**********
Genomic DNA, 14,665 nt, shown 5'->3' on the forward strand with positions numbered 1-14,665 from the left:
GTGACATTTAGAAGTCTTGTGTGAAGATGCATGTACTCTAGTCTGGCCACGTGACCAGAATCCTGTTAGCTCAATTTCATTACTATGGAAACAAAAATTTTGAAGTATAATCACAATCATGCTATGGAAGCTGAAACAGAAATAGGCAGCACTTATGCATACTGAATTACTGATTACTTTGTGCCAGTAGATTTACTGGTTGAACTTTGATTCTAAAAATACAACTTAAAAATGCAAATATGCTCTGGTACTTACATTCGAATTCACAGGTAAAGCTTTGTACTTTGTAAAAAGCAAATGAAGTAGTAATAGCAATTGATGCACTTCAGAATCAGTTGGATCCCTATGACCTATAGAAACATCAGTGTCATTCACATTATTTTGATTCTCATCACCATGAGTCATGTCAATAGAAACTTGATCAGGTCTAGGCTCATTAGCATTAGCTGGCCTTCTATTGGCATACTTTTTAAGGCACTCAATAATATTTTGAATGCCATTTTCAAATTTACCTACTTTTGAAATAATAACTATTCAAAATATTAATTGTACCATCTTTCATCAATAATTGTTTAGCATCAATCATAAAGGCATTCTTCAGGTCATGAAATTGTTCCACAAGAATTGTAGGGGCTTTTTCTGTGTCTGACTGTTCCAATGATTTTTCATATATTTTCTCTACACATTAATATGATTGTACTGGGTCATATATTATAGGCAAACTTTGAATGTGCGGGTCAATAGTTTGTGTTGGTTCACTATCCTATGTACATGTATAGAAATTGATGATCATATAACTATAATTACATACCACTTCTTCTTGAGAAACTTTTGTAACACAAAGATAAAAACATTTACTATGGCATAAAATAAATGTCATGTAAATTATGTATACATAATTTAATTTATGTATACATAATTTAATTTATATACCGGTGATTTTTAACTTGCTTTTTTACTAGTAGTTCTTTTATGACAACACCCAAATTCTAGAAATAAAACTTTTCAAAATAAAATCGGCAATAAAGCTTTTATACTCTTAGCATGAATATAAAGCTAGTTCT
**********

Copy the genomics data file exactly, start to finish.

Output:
Genomic DNA, 14,665 nt, shown 5'->3' on the forward strand with positions numbered 1-14,665 from the left:
GTGACATTTAGAAGTCTTGTGTGAAGATGCATGTACTCTAGTCTGGCCACGTGACCAGAATCCTGTTAGCTCAATTTCATTACTATGGAAACAAAAATTTTGAAGTATAATCACAATCATGCTATGGAAGCTGAAACAGAAATAGGCAGCACTTATGCATACTGAATTACTGATTACTTTGTGCCAGTAGATTTACTGGTTGAACTTTGATTCTAAAAATACAACTTAAAAATGCAAATATGCTCTGGTACTTACATTCGAATTCACAGGTAAAGCTTTGTACTTTGTAAAAAGCAAATGAAGTAGTAATAGCAATTGATGCACTTCAGAATCAGTTGGATCCCTATGACCTATAGAAACATCAGTGTCATTCACATTATTTTGATTCTCATCACCATGAGTCATGTCAATAGAAACTTGATCAGGTCTAGGCTCATTAGCATTAGCTGGCCTTCTATTGGCATACTTTTTAAGGCACTCAATAATATTTTGAATGCCATTTTCAAATTTACCTACTTTTGAAATAATAACTATTCAAAATATTAATTGTACCATCTTTCATCAATAATTGTTTAGCATCAATCATAAAGGCATTCTTCAGGTCATGAAATTGTTCCACAAGAATTGTAGGGGCTTTTTCTGTGTCTGACTGTTCCAATGATTTTTCATATATTTTCTCTACACATTAATATGATTGTACTGGGTCATATATTATAGGCAAACTTTGAATGTGCGGGTCAATAGTTTGTGTTGGTTCACTATCCTATGTACATGTATAGAAATTGATGATCATATAACTATAATTACATACCACTTCTTCTTGAGAAACTTTTGTAACACAAAGATAAAAACATTTACTATGGCATAAAATAAATGTCATGTAAATTATGTATACATAATTTAATTTATGTATACATAATTTAATTTATATACCGGTGATTTTTAACTTGCTTTTTTACTAGTAGTTCTTTTATGACAACACCCAAATTCTAGAAATAAAACTTTTCAAAATAAAATCGGCAATAAAGCTTTTATACTCTTAGCATGAATATAAAGCTAGTTCT